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Mega Fauna: The Terror Bird; Brontornis Burmeisteri: ... Page 11

Terror Birds: Predators With a Kung Fu Kick?

John Pickrell
for National Geographic News
August 1, 2005

Terror Bird

Phorusrhacids would give even Alfred Hitchcock the shivers: Also known as terror birds, some were nearly 10 feet (3 meters) tall, weighed over half a ton (500 kilograms), and could swallow a dog in a single gulp.

A new study suggests the extinct predators may have been as fleet-footed as modern cheetahs and that some species may have kicked the bones of their prey kung-fu-style to obtain marrow.

The study is one of the first to shed light on the hunting behavior of these huge, flightless predators, which dominated South America from about 65 million to 2.5 million years ago.

Dog Swallower

"Imagine an ostrich with larger, more powerful legs and neck, armed with massive claws," said Herculano Alvarenga, a terror-bird expert at the Museu de História Natural in Sao Paolo, Brazil.

"An ostrich, the largest living bird, can swallow an apple. But a phorusrhacid could swallow a medium-sized dog in one gulp," Alvarenga said.

Terror Bird
"Titanis walleri skull" .

The smallest known terror bird, Psilopterus lemoinei, was the size of a harpy eagle and weighed about 18 pounds (8 kilograms). The largest terror bird was the gargantuan Brontornis burmeisteri, which stood nearly 10 feet (3 meters) tall and weighed a whopping 1,100 pounds (500 kilograms).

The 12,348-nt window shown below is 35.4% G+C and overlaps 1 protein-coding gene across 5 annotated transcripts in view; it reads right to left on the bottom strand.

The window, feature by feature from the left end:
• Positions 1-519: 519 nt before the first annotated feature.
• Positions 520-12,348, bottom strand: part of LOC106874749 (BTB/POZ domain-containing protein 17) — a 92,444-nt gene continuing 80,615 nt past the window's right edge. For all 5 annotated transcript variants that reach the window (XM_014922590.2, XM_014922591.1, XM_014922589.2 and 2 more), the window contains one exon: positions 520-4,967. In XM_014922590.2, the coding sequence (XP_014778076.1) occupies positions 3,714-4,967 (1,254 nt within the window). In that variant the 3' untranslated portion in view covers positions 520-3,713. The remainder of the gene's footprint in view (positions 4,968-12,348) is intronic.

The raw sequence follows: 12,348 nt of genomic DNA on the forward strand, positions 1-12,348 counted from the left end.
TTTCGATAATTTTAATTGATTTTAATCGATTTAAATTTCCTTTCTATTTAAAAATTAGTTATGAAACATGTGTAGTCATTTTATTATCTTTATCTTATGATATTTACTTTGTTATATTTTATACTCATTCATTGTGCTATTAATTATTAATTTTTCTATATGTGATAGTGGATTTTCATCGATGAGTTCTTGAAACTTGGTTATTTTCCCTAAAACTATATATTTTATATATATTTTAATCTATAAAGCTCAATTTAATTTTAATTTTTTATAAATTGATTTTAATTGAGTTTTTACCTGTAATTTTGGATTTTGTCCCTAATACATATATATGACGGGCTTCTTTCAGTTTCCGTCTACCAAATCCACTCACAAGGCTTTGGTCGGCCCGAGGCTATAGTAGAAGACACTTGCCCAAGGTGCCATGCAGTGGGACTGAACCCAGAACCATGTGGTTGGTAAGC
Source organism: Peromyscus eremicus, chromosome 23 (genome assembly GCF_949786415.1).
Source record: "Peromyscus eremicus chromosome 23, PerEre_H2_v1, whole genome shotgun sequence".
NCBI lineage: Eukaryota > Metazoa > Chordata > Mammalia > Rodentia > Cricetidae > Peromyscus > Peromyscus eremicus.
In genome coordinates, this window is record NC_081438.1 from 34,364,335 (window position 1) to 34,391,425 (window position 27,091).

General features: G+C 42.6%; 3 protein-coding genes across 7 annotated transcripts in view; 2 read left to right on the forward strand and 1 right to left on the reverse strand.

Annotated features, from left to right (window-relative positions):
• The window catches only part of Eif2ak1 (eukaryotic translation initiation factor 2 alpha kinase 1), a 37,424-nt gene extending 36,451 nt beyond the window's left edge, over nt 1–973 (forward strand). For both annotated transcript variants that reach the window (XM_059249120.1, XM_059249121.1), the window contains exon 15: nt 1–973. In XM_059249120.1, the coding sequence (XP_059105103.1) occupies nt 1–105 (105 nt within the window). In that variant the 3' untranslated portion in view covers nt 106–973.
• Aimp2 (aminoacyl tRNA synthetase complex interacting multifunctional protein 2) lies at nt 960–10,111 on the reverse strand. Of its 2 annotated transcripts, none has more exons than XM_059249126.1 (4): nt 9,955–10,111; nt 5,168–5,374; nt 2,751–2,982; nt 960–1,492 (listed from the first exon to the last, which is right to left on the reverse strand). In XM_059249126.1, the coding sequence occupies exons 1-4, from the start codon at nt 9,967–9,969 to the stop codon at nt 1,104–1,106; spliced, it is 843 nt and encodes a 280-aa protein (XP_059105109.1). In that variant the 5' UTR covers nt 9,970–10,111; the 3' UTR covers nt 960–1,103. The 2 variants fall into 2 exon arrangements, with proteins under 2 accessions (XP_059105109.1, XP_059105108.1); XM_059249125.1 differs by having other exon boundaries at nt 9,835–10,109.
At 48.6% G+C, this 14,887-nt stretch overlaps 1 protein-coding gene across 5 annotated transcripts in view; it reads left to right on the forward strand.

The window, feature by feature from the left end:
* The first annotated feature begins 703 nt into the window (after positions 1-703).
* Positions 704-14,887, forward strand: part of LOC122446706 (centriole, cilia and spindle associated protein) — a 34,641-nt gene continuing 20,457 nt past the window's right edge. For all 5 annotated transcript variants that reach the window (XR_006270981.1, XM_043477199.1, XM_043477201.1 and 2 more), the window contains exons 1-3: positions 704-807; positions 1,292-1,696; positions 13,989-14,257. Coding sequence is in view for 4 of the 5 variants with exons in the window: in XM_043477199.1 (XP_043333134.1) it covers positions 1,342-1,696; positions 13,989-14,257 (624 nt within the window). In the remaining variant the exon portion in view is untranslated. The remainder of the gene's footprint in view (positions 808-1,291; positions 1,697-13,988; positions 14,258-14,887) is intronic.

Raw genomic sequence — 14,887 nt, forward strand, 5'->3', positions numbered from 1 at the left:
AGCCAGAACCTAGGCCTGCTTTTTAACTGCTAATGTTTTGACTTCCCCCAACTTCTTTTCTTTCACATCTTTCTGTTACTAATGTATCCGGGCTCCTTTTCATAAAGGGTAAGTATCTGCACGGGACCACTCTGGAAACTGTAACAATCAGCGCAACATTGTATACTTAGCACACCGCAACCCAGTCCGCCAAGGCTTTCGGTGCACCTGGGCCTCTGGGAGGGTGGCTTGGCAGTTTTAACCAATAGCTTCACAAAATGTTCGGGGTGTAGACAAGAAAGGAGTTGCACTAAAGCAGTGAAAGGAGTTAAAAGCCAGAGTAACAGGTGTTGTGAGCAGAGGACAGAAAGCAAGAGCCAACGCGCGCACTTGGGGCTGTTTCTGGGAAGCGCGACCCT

During much of the time that terror birds walked the Earth, South America was an island continent adrift, and its unique cargo of species evolved in isolation from the rest of the world.

But three million years ago South and North America collided. The event is thought by some experts to have allowed North American predators, such as jaguars and saber-toothed cats, to outcompete remaining terror-bird species to extinction.

Relatively little is known about the way terror birds lived their lives. There are no large, flightless carnivorous birds alive today for scientists to observe and extrapolate from, and few complete terror-bird fossils have been unearthed.

Researchers still do not know if terror birds hunted in groups—as velociraptors (bipedal dinosaurs who share a similar body shape) are thought to have—or alone, as jaguars or tigers do today.

Experts believe the extinct birds were meat-eaters because their beaks resemble those of predatory eagles and scavenging vultures.

Another clue comes from the predatory habits of the closest living relatives of terror birds—seriema. The family of tropical, South American birds prey on lizards, snakes, and small birds from the air.

Understanding the running speed of terror birds can shed light on many aspects of their hunting behavior, said Ernesto Blanco of the Universidad de la República in Montevideo, Uruguay.

Speed is "very important for predators that pursue prey on open land," he said. "It's not only relevant for chasing prey, but also for colliding with more energy to inflict greater damage."

The fossil record for this group of birds all of which became extinct a million years ago is almost exclusively South American, where they have been recovered from late Oligocene to Pliocene deposits in predominantly Argentina and Uruguay (Baskin, 1995).... Florida Museum of Natural History.